Journal List > Dement Neurocogn Disord > v.15(4) > 1120254

Dement Neurocogn Disord. 2016 Dec;15(4):93-102. English.
Published online Dec 31, 2016.
© 2016 Korean Dementia Association
Primary Progressive Aphasia and the Left Hemisphere Language Network
M. Marsel Mesulam
Cognitive Neurology and Alzheimer's Disease Center, Northwestern University Feinberg School of Medicine Chicago, IL, USA.

Correspondence: M. Marsel Mesulam, MD, Cognitive Neurology and Alzheimer's Disease Center, Northwestern University Medical School, 320 East Superor Street, 11-450, Chicago, IL 60611, USA. Tel: +1-312-908-9339, Fax: +1-312-908-8789, Email:
Received Oct 05, 2016; Revised Nov 15, 2016; Accepted Nov 15, 2016.

This is an Open Access article distributed under the terms of the Creative Commons Attribution Non-Commercial License ( which permits unrestricted non-commercial use, distribution, and reproduction in any medium, provided the original work is properly cited.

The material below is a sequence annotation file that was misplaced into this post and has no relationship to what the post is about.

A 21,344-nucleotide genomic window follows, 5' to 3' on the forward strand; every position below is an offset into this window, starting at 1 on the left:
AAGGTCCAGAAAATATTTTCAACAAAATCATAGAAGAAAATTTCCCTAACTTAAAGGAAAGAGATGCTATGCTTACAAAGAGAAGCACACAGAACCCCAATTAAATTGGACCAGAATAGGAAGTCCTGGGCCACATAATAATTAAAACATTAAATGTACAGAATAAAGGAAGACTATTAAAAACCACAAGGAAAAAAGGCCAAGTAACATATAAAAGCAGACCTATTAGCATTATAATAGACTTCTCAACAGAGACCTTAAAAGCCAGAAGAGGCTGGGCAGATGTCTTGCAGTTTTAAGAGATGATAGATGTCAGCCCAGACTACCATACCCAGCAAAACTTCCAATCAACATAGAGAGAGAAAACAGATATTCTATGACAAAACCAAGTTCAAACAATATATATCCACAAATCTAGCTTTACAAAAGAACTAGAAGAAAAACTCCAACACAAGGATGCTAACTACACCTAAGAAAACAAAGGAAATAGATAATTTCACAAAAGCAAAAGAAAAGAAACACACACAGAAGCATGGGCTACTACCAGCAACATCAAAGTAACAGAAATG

Primary progressive aphasia (PPA) is a clinical syndrome diagnosed when three core criteria are met. First, there should be a language impairment (i.e., aphasia) that interferes with the usage or comprehension of words. Second, the neurological work-up should determine that the disease is neurodegenerative, and therefore progressive. Third, the aphasia should arise in relative isolation, without equivalent deficits of comportment or episodic memory. The language impairment can be fluent or non-fluent and may or may not interfere with word comprehension. Memory for recent events is preserved although memory scores obtained in verbally mediated tests may be abnormal. This distinctive clinical pattern is most conspicuous in the initial stages of the disease, and reflects a relatively selective atrophy of the language network, usually located in the left hemisphere. There are different clinical variants of PPA, each with a characteristic pattern of atrophy. Clinicoanatomical correlations in patient with these variants have led to new insights on the organization of the large-scale language network in the human brain. For example, the left anterior temporal lobe, which was not part of the classic language network, has been shown to play a critical role in word comprehension and object naming. Furthermore, patients with PPA have shown that fluency can be dissociated from grammaticality. The underlying neuropathological diseases are heterogeneous and can include Alzheimer's disease as well as frontotemporal lobar degeneration. The clinician's task is to recognize PPA and differentiate it from other neurodegenerative phenotypes, use biomarkers to surmise the nature of the underlying neuropathology, and institute the most fitting multimodal interventions.